Mesmerizing vistas await you at Foz do Iguaçu.
One of the top attractions in South America is Iguazú. These amazing waterfalls are located in the Iguazu River and are part of Paraguay, Argentina, and Brazil. You can see the waterfalls from the Brazilian as well as from the Argentinian side.
Once we arrived, I was utterly amazed by the size of this striking natural beauty. The biodiversity in Iguazú is also worth noting. There are 2,000 plant species and 450 bird species in the park. Furthermore, you will be rendered speechless by the impressive views! The falls are twice as wide and taller than Niagara Falls and offer its visitors a myriad of spectacular sights.
Why choose the Brazilian side, Foz do Iguaçu.
Both sides are awe-inspiring and will allow you to admire one of the new seven natural wonders of the world.
The Brazilian side of Iguazu is easier to visit as it is relatively shorter. From this side you get a better overview of the falls despite them being farther away from you. Take your time to enjoy the gorgeous panoramic views from the different lookout points.
Where to stay
I loved staying at Hotel Saint George in Puerto Iguazu in Argentina. The rooms are clean and spacious. Besides, the staff is friendly, the hotel provides transportation for free from the airport, and it has a lovely pool area that was perfect for the warm sunny days of my visit. Moreover, the hotel is located within walking distance to restaurants and stores in Puerto Iguazu.
Here you can find other great options of places to stay at Puerto Iguazu in Argentina.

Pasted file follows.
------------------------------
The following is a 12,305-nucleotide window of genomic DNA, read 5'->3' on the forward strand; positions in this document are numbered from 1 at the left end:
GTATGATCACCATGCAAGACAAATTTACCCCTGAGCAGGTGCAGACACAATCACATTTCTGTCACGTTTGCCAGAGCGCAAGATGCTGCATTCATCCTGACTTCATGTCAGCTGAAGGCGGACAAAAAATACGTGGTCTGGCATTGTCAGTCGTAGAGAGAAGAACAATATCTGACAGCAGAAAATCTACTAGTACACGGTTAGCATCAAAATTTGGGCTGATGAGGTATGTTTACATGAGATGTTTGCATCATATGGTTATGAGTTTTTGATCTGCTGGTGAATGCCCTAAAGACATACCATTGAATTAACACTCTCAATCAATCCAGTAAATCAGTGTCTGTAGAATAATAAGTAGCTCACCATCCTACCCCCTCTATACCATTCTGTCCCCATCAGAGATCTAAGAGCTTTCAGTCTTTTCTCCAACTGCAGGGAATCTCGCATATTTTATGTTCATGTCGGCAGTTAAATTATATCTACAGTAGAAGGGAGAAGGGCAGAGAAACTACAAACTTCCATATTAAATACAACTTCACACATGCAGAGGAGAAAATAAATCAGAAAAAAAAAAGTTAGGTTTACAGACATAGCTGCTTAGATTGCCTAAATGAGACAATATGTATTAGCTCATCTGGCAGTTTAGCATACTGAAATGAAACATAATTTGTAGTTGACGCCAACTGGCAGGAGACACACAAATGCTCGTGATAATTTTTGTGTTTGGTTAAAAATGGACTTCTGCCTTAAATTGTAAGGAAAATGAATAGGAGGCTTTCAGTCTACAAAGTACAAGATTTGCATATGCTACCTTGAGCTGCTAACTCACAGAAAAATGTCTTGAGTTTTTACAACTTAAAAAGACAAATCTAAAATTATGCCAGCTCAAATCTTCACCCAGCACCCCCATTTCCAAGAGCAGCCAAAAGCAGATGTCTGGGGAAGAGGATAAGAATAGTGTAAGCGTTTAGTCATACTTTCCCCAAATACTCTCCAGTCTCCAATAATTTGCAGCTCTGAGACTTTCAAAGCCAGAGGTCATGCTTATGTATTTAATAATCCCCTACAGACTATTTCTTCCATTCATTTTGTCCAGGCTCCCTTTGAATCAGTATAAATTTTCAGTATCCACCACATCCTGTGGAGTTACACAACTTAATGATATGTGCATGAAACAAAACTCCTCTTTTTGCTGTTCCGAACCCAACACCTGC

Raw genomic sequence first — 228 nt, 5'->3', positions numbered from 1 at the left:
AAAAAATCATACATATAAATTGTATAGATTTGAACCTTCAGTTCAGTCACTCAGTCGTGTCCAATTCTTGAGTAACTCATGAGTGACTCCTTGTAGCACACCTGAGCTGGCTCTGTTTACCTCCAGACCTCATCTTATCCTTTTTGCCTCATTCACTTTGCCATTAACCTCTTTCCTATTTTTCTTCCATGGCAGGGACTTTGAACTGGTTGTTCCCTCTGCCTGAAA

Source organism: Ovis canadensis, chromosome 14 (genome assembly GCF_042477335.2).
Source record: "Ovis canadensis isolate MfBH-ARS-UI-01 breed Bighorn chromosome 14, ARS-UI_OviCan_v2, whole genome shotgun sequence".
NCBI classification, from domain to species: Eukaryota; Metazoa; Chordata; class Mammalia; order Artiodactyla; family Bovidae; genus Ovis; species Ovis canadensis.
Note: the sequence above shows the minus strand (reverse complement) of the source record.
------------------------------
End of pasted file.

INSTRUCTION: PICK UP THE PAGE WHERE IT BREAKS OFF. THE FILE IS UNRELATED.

If you want to stay in the park and enjoy the waterfalls from your hotel, there are two options: Sheraton in Argentina and Hotel das Cataratas in Brazil. Otherwise, take a look at some places to stay in Brazil at Foz do Iguaçu here.
To get to the Brazilian Cataratas do Iguaçu, you need to take a bus that will take you 10 km. Through the rainforest. The first bus leaves from the visitors center at 9 am.
If you have enough time, you might want to consider other options available in the area, such as kayaking, rappelling, helicopter sightseeing ride, biking, a 3 km safari on a car in the jungle, a motorboat ride to the falls, and canyoning.
Once the bus stops, you won’t need to walk too far to encounter one of the many viewpoints offering a very scenic view of part of the Brazilian waterfalls.
Foz do Iguaçu
There are railings all along the trail that are easy to follow and even give you perfect spots or balconies to take some breathtaking shots. The Parks protect the biodiversity, and you may encounter some friendly species during your hike.
At the end of the trail, you get to stand at the same level as the base of the first fall. This is the Devil’s Throat Balcony. Here, besides the view of the biggest waterfall (90 m height), you can feel all the energy of the waterfalls, get wet, and have some fun.
On the way up, at Naipi spot, you get to enjoy a 27m ride on an elevator offering yet another amazing view of the waterfalls. Here you find a small shop, restrooms, and view balconies.
What to bring to Foz do Iguaçu.
Due to the location of Iguazu, the weather is moist, and there is often some rain. Bring a poncho and rain/water gear, and some dry clothes. You might get wet at some point. It is also a good idea to bring something to drink and sunscreen. It can get pretty warm. Despite the warmth and vegetation, there are almost no bugs.
Suppose you have an SLR camera with you on this trip and want to protect your camera while getting some awesome pictures! Then I would recommend that you get the Professional Rain Cover for Large DSLR Cameras.
Don’t miss out on this amazing place in South America!
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Are you planning on visiting Foz do Iguaçu, and you are a US citizen? Then you need to have a Visa, which you need to order before your trip. It can´t be done on-site.
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If you need additional and in-depth information from a reliable, well-written travel guide regarding main attractions to visit, tips, maps, and more in this amazing South American country. Then, this is the guide I would recommend that you read: The Rough Guide to Argentina.
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